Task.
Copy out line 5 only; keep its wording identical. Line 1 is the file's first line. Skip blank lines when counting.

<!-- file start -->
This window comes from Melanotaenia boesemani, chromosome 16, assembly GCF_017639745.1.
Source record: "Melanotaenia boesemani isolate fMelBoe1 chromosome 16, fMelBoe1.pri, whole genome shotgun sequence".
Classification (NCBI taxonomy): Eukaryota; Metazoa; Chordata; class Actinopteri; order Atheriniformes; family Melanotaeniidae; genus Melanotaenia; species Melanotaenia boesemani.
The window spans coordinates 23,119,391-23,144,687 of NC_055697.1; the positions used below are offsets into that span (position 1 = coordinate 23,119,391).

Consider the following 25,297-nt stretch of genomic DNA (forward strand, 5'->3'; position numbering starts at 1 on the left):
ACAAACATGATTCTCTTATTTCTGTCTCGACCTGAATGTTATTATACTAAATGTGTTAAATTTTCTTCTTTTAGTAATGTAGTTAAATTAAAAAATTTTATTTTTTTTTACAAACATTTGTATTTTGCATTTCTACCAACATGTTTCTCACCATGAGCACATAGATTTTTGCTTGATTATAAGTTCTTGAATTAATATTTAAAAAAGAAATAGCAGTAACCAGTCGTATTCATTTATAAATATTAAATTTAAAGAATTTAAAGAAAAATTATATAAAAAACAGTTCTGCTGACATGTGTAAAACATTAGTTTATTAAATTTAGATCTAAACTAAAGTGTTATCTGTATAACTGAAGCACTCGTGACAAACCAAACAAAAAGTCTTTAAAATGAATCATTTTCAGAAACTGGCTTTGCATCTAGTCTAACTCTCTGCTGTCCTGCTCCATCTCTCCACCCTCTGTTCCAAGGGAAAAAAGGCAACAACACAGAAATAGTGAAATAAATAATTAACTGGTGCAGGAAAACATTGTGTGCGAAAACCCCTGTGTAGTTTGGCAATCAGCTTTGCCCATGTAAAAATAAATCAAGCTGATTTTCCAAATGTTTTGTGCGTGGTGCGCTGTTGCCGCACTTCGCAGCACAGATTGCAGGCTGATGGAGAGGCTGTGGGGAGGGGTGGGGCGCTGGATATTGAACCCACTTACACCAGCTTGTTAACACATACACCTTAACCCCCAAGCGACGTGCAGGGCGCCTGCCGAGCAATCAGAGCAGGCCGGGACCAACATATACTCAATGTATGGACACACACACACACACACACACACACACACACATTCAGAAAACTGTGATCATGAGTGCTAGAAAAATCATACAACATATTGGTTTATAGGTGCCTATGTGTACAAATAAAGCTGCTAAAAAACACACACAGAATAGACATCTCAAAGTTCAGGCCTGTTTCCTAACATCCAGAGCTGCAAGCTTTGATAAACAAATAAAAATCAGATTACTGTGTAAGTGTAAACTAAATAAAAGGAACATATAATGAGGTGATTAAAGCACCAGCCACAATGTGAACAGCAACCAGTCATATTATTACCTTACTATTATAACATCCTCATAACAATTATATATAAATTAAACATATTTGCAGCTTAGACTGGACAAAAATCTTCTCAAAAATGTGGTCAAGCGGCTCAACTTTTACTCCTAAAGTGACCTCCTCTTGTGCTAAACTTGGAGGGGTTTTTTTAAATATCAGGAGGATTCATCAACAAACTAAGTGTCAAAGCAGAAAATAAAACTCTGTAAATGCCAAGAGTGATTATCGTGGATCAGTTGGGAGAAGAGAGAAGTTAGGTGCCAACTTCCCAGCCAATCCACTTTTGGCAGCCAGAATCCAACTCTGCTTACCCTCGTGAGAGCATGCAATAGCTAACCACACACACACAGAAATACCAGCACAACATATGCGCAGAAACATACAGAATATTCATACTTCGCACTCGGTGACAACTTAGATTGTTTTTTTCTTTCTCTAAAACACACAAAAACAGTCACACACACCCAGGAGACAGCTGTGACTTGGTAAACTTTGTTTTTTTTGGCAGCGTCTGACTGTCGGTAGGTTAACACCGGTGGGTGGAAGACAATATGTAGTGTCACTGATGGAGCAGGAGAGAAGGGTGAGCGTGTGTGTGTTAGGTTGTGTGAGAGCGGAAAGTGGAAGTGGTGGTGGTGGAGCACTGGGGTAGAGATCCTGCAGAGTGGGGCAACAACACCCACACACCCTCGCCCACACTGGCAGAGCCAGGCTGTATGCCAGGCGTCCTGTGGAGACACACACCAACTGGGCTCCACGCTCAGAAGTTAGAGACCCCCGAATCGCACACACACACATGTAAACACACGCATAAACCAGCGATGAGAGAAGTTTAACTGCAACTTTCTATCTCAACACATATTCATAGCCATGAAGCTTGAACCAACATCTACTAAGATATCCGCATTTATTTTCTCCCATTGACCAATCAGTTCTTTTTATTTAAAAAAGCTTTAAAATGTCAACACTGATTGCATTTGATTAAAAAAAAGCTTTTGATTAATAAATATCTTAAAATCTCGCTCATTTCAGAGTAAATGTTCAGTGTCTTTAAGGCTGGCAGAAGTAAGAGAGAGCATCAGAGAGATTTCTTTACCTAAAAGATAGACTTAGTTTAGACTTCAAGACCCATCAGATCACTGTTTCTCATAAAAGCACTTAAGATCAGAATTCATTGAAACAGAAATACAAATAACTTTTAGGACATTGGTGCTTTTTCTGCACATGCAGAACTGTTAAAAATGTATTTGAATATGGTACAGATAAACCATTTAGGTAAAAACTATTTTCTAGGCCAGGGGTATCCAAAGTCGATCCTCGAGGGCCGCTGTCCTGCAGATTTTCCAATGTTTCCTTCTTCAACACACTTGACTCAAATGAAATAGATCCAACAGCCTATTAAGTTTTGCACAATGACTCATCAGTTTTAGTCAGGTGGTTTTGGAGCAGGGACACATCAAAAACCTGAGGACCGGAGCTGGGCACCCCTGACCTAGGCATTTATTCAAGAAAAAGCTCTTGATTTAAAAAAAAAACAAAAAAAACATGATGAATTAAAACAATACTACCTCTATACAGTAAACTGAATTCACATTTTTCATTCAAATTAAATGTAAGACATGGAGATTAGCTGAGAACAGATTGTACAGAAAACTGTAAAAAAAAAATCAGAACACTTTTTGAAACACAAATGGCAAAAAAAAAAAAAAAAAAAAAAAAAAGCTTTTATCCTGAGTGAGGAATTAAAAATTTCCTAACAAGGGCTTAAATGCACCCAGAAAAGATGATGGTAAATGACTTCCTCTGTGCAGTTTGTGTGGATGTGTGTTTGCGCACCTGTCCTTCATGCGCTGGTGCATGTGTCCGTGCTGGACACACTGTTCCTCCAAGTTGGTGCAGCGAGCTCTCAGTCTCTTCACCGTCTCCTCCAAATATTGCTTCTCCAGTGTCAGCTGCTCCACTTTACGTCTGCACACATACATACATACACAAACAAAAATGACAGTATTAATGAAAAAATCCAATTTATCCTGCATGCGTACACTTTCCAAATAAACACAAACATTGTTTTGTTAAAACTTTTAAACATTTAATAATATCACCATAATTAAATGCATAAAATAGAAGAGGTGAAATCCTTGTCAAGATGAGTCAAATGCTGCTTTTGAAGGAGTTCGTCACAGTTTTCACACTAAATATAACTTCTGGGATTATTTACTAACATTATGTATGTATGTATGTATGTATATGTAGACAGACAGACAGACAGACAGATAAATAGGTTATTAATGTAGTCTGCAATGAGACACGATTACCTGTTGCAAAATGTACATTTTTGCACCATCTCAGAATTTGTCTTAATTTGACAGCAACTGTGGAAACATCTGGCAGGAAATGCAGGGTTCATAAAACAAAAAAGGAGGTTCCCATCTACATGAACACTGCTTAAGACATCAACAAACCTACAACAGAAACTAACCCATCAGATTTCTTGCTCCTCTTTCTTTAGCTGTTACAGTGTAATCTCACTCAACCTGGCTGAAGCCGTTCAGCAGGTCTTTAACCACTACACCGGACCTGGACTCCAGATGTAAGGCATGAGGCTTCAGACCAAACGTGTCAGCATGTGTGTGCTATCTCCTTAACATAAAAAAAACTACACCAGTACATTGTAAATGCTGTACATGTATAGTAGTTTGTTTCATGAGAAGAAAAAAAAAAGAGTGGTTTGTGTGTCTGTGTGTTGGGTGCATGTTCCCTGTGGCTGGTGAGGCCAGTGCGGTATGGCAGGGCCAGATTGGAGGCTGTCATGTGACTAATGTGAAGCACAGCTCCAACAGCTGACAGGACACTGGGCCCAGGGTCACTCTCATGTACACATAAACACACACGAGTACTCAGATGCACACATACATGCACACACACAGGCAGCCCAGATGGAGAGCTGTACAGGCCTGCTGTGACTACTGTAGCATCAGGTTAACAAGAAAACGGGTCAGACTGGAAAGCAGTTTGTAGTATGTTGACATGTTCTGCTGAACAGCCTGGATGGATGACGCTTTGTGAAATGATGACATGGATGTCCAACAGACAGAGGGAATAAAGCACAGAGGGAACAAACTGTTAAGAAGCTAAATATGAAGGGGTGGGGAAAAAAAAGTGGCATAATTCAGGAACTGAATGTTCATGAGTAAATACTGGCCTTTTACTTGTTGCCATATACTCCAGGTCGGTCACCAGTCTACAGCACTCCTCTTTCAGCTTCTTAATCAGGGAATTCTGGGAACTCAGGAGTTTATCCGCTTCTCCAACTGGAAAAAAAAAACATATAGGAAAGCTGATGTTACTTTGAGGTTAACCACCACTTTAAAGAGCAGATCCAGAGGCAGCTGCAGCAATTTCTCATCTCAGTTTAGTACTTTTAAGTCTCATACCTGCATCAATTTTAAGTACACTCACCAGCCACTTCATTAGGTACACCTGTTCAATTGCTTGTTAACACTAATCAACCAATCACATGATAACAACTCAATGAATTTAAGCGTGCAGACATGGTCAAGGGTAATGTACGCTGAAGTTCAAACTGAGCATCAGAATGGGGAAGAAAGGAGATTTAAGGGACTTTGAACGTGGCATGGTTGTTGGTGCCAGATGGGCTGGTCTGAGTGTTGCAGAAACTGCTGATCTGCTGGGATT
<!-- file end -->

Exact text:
Consider the following 25,297-nt stretch of genomic DNA (forward strand, 5'->3'; position numbering starts at 1 on the left):